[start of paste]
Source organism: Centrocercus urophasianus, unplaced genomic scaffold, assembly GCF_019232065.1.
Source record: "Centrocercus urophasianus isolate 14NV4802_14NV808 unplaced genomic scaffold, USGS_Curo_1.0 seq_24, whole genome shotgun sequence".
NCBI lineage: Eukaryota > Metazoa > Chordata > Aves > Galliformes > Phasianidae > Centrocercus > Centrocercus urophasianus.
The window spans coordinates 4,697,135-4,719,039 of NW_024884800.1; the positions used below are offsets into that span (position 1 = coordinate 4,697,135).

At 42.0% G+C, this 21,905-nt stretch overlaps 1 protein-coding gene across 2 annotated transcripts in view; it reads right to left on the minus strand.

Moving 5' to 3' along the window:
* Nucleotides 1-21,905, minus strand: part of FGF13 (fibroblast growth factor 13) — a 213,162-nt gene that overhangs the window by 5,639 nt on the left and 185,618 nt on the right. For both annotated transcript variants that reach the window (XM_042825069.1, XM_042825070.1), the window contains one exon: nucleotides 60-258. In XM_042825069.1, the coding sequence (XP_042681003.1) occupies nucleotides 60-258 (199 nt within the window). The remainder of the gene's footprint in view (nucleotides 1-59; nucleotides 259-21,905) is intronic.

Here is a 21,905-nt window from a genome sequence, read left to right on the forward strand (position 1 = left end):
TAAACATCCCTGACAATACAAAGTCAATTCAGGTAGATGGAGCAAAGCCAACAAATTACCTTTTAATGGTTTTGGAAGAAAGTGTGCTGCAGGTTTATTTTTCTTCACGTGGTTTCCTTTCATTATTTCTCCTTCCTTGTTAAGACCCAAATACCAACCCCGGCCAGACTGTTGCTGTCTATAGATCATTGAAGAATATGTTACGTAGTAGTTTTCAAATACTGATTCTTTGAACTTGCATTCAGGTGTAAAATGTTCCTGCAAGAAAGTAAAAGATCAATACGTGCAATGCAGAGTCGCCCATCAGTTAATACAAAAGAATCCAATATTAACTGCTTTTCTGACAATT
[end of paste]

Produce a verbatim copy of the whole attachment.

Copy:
Source organism: Centrocercus urophasianus, unplaced genomic scaffold, assembly GCF_019232065.1.
Source record: "Centrocercus urophasianus isolate 14NV4802_14NV808 unplaced genomic scaffold, USGS_Curo_1.0 seq_24, whole genome shotgun sequence".
NCBI lineage: Eukaryota > Metazoa > Chordata > Aves > Galliformes > Phasianidae > Centrocercus > Centrocercus urophasianus.
The window spans coordinates 4,697,135-4,719,039 of NW_024884800.1; the positions used below are offsets into that span (position 1 = coordinate 4,697,135).

At 42.0% G+C, this 21,905-nt stretch overlaps 1 protein-coding gene across 2 annotated transcripts in view; it reads right to left on the minus strand.

Moving 5' to 3' along the window:
* Nucleotides 1-21,905, minus strand: part of FGF13 (fibroblast growth factor 13) — a 213,162-nt gene that overhangs the window by 5,639 nt on the left and 185,618 nt on the right. For both annotated transcript variants that reach the window (XM_042825069.1, XM_042825070.1), the window contains one exon: nucleotides 60-258. In XM_042825069.1, the coding sequence (XP_042681003.1) occupies nucleotides 60-258 (199 nt within the window). The remainder of the gene's footprint in view (nucleotides 1-59; nucleotides 259-21,905) is intronic.

Here is a 21,905-nt window from a genome sequence, read left to right on the forward strand (position 1 = left end):
TAAACATCCCTGACAATACAAAGTCAATTCAGGTAGATGGAGCAAAGCCAACAAATTACCTTTTAATGGTTTTGGAAGAAAGTGTGCTGCAGGTTTATTTTTCTTCACGTGGTTTCCTTTCATTATTTCTCCTTCCTTGTTAAGACCCAAATACCAACCCCGGCCAGACTGTTGCTGTCTATAGATCATTGAAGAATATGTTACGTAGTAGTTTTCAAATACTGATTCTTTGAACTTGCATTCAGGTGTAAAATGTTCCTGCAAGAAAGTAAAAGATCAATACGTGCAATGCAGAGTCGCCCATCAGTTAATACAAAAGAATCCAATATTAACTGCTTTTCTGACAATT